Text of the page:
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Optimizing transactional elements of composable commerce

In the digital age, providing an outstanding customer experience is one of the vital goals for online retailers. However, traditional monolithic e-commerce platforms don’t offer enough flexibility or scalability to meet the evolving needs of modern consumers. That’s where digital commerce modernization comes to the rescue. This process involves identifying and moving certain functionality to microservices according to business priorities.

When selecting legacy components for migration, it’s best to start with core technological aspects of commercial space. These are usually referred to as non-transactional elements, and they include the content management system (CMS), search and recommendations, loyalty and promotion optimization solutions. Replatforming these components allows you to build the foundation for a winning composable commerce platform, but the migration process shouldn’t just stop there.

In this article, we will focus on the transactional elements of the e-commerce system – inventory management, order management system (OMS), and payment processing services – that will help you handle the many curve balls thrown your way by live operations, such as stock issues, supply chain mishaps, order routing, product returns, and managing online transactions.

Inventory management platform

It’s of utmost importance for every e-commerce company to be aware of what they have in stock at any given time. Whether you are running a retail shop, a manufacturing facility, or a restaurant, if you are handling physical goods, a robust inventory system should become the backbone of your operations. With rapid omnichannel commerce expansion and ever-growing customer expectations for fast and reliable order fulfillment, it is key to building a successful business. An inventory management platform is a type of software that gives enterprises a global overview of on-shelf, in-transit, and on-order inventory across the entire supply chain. It helps businesses automate the sales order lifecycle, from the initial procurement of goods, and warehousing to allocating stock, packaging and shipment. Modern, lightweight API-driven composable systems enable granular selection and integration of best-in-class solutions for each of the inventory management processes, empowering retailers to operate more efficiently, enhancing customer service and overall profitability.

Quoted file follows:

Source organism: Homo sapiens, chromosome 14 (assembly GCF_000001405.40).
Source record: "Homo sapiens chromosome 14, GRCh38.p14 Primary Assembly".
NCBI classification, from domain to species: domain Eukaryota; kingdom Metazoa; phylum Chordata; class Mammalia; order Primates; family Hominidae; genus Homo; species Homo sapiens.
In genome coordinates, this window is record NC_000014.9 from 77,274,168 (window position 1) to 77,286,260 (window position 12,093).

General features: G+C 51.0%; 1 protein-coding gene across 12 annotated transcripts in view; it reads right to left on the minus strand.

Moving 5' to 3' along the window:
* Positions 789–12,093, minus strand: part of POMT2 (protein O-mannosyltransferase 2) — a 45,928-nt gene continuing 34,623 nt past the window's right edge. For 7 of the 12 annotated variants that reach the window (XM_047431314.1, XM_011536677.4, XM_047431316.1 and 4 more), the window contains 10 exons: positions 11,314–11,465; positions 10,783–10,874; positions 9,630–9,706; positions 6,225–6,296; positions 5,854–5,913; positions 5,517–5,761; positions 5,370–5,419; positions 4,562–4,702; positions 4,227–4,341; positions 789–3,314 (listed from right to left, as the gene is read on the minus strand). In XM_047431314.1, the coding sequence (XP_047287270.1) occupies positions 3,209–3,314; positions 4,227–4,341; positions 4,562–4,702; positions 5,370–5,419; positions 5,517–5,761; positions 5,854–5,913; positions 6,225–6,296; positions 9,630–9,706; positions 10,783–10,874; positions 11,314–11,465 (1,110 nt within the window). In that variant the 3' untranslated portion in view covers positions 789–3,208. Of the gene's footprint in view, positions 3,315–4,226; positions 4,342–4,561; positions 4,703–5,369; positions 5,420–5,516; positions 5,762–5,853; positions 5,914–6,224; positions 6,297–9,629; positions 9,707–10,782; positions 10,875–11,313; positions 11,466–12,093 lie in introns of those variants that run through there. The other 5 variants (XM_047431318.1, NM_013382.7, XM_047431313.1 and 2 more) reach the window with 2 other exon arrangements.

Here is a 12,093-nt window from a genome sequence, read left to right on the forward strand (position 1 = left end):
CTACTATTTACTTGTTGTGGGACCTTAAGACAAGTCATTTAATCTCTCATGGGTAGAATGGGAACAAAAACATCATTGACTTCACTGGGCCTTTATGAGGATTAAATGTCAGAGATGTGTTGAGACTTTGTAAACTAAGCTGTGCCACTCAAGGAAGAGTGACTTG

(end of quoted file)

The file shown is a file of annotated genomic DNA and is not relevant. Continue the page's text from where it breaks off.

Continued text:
Improvement of inventory management practices is one of the top goals for nearly 75% of all supply chain management professionals. And while some only plan to reinvent their distribution network with real-time visibility enabled by automation, item-level tagging, sensors and analytics, leading retailers and brands are already leveraging best-in-class inventory management solutions for:

Consistent inventory across channels

Online businesses have to deal with a high number of product suppliers and a large portfolio of SKUs scattered throughout multiple locations. Modern inventory management solutions help enterprises to properly track all incoming and outgoing supplies and products, maintain stock synchronization between systems, and consolidate inventory data in a single window.

Improved inventory accuracy

Human error is a top issue in 46% of warehouses. An advanced inventory management system that features RFID tags, scanners, sensors, robots and drones throughout a facility, removes much of the potential for operator fault by automatically monitoring and updating product quantity, status, condition, and precise location.

Optimized inventory

Every year the retail sector suffers a $1.1 trillion loss in revenue opportunities caused by inventory distortions. Due to an imbalance between supply and demand, businesses have to face shrinkage, stockouts, and overstock, which lead to uncertainties and inventory errors. Inventory visibility solutions paired with predictive analytics capabilities can easily tackle these issues helping brands to manage their replenishment schedules, increase speed-to-insights, and reduce costs.

Order management system

Just as necessary as real-time information about inventory is the proper execution of trade between shoppers and sellers. From the moment a customer places the order to the moment the parcel lands on their doorstep, a complex string of events takes place. It includes order processing, updating inventory levels across all platforms, sending purchase details to an appropriate warehouse, where the order is picked, packed, and double-checked for accuracy. Then comes routing, shipping, tracking, notifying, and returning or exchanging products. The entire sequence can be controlled from within a single dashboard – order management system (OMS).

OMS is a retail tool designed to facilitate order entry and processing, stock control, and order fulfillment. It encompasses the entire buying and selling process, connecting clients, sales channels, and shipping solutions to speed up product delivery and create expedited and seamless customer experiences. It enables businesses to process large volumes of orders, manage order fulfillment on a large scale, optimize order sourcing decisions, and estimate order delivery dates.

Modern technology advancements allow retailers to build cutting-edge OMS solutions with cloud-native open-source tools. Thanks to their flexibility, companies can easily add or remove components as needed without requiring a complete overhaul of their digital commerce ecosystem. Here are just some examples of composable commerce capabilities that can boost end-to-end order processing and support changing business requirements: